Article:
As the writer of the lyric about William Wallace referred to in Joseph Kelly's article on the teaching of Scottish history (TESS, August 16), I am disappointed at his dismissive sentiment. To give the background to the song, it was written for St Elizabeth's primary, Hamilton, to supplement a project on the Scottish wars of independence. It was then adopted by the boys of the Scottish Schools' Football Association, not as their song for Euro 96, but as their own anthem.
Of the course the song is "superpatriotic": what else could it be, given that it tells of a small country successfully defending itself against a much larger, aggressive and brutal neighbour. And it's only a song, albeit a good one, not an objective history.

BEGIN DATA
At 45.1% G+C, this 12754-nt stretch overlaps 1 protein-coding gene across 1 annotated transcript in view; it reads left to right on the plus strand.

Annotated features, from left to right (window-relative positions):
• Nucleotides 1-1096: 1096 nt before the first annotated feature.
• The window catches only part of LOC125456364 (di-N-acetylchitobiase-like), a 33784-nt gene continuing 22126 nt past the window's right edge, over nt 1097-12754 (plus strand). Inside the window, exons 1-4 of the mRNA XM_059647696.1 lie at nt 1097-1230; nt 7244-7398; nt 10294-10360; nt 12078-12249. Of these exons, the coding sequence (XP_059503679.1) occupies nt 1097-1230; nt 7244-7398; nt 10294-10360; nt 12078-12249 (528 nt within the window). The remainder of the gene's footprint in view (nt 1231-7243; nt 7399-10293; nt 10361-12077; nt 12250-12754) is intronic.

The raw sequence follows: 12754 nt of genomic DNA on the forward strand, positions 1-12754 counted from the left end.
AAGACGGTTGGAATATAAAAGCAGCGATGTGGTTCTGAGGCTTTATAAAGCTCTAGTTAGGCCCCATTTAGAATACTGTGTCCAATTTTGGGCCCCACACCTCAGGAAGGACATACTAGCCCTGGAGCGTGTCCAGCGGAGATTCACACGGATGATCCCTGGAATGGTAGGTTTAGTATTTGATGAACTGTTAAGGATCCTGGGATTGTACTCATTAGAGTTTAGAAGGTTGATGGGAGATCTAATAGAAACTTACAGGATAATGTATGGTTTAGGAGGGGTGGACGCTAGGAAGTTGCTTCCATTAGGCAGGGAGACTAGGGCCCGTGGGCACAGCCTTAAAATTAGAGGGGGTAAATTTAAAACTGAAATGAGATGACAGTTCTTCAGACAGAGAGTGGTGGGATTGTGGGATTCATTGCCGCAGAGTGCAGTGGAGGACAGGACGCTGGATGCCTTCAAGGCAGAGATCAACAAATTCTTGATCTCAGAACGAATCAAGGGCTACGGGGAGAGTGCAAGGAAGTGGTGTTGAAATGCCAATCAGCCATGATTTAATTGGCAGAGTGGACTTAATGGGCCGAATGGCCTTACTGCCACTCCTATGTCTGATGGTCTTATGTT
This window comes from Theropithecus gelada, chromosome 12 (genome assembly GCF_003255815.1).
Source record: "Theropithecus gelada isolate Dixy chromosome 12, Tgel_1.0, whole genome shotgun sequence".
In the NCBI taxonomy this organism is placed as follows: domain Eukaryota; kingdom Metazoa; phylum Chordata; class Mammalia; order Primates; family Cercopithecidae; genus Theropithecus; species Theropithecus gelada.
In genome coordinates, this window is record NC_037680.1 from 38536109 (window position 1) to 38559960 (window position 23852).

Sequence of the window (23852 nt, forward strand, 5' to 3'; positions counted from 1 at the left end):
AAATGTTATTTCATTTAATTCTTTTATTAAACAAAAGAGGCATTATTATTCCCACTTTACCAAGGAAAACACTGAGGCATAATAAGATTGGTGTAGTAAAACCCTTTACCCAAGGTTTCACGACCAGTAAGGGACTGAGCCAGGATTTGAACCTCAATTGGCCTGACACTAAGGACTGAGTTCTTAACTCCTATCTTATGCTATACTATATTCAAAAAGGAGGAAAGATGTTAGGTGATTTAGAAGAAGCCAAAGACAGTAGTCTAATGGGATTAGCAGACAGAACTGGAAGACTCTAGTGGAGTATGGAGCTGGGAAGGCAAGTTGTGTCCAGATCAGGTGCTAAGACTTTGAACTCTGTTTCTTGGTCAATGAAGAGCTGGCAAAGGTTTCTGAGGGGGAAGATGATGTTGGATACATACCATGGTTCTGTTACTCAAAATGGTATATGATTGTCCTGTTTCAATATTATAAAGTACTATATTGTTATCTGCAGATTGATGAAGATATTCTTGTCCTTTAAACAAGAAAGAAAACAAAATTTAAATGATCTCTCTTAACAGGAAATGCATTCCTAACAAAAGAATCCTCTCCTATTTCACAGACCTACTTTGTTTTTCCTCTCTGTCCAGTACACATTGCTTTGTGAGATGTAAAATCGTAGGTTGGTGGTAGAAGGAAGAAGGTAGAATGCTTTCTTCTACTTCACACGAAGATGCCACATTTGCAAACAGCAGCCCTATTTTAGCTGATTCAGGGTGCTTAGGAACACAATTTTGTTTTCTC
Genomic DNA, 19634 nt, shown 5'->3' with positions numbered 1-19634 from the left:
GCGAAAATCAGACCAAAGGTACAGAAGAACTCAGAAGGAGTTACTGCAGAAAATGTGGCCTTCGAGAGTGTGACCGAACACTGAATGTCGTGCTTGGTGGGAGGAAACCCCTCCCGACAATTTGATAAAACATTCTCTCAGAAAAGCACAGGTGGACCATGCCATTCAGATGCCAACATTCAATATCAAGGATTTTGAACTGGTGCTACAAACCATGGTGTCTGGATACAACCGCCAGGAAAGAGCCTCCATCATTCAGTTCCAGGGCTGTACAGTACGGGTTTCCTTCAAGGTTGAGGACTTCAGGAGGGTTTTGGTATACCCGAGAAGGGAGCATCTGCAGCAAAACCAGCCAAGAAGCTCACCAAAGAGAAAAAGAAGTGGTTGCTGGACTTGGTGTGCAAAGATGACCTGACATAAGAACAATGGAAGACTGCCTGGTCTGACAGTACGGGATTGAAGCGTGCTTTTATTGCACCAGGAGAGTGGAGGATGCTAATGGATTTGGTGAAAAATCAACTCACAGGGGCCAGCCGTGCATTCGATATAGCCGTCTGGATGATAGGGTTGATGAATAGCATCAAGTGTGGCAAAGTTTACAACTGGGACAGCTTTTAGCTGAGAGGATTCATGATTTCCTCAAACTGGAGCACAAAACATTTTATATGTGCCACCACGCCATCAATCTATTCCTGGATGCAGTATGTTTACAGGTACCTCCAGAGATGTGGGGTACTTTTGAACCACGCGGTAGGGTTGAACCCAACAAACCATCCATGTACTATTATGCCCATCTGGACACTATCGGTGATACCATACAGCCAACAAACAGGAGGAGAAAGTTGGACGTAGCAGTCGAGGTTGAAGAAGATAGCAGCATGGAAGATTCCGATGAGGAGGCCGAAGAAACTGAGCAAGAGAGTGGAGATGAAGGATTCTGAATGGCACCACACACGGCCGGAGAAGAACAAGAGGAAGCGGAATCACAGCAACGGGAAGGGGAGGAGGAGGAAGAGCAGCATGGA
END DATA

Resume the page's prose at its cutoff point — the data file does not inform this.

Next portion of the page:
Every country in the world has its heroes. Few if any were saints, but people revere their memories to give them pride in the past and hope for their future. Scotland deserves no less, and teachers of Scottish history and culture must inculcate in pupils that same pride and hope.
MICHAEL TONER Holy Cross High School Hamilton